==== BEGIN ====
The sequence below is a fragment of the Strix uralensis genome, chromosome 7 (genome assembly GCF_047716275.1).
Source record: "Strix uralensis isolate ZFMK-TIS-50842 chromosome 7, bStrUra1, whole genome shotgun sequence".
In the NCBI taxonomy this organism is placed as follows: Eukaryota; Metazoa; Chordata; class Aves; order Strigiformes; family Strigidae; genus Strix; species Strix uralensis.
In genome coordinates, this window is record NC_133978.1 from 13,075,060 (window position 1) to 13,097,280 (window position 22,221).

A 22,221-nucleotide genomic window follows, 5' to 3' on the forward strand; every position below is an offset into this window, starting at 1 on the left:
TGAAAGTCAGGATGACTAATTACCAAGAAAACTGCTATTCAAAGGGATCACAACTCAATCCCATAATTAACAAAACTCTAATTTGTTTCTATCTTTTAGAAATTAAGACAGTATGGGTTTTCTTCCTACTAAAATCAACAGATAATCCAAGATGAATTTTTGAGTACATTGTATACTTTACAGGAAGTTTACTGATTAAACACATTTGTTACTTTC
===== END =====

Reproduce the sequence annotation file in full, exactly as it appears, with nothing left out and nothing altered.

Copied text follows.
The sequence below is a fragment of the Strix uralensis genome, chromosome 7 (genome assembly GCF_047716275.1).
Source record: "Strix uralensis isolate ZFMK-TIS-50842 chromosome 7, bStrUra1, whole genome shotgun sequence".
In the NCBI taxonomy this organism is placed as follows: Eukaryota; Metazoa; Chordata; class Aves; order Strigiformes; family Strigidae; genus Strix; species Strix uralensis.
In genome coordinates, this window is record NC_133978.1 from 13,075,060 (window position 1) to 13,097,280 (window position 22,221).

A 22,221-nucleotide genomic window follows, 5' to 3' on the forward strand; every position below is an offset into this window, starting at 1 on the left:
TGAAAGTCAGGATGACTAATTACCAAGAAAACTGCTATTCAAAGGGATCACAACTCAATCCCATAATTAACAAAACTCTAATTTGTTTCTATCTTTTAGAAATTAAGACAGTATGGGTTTTCTTCCTACTAAAATCAACAGATAATCCAAGATGAATTTTTGAGTACATTGTATACTTTACAGGAAGTTTACTGATTAAACACATTTGTTACTTTC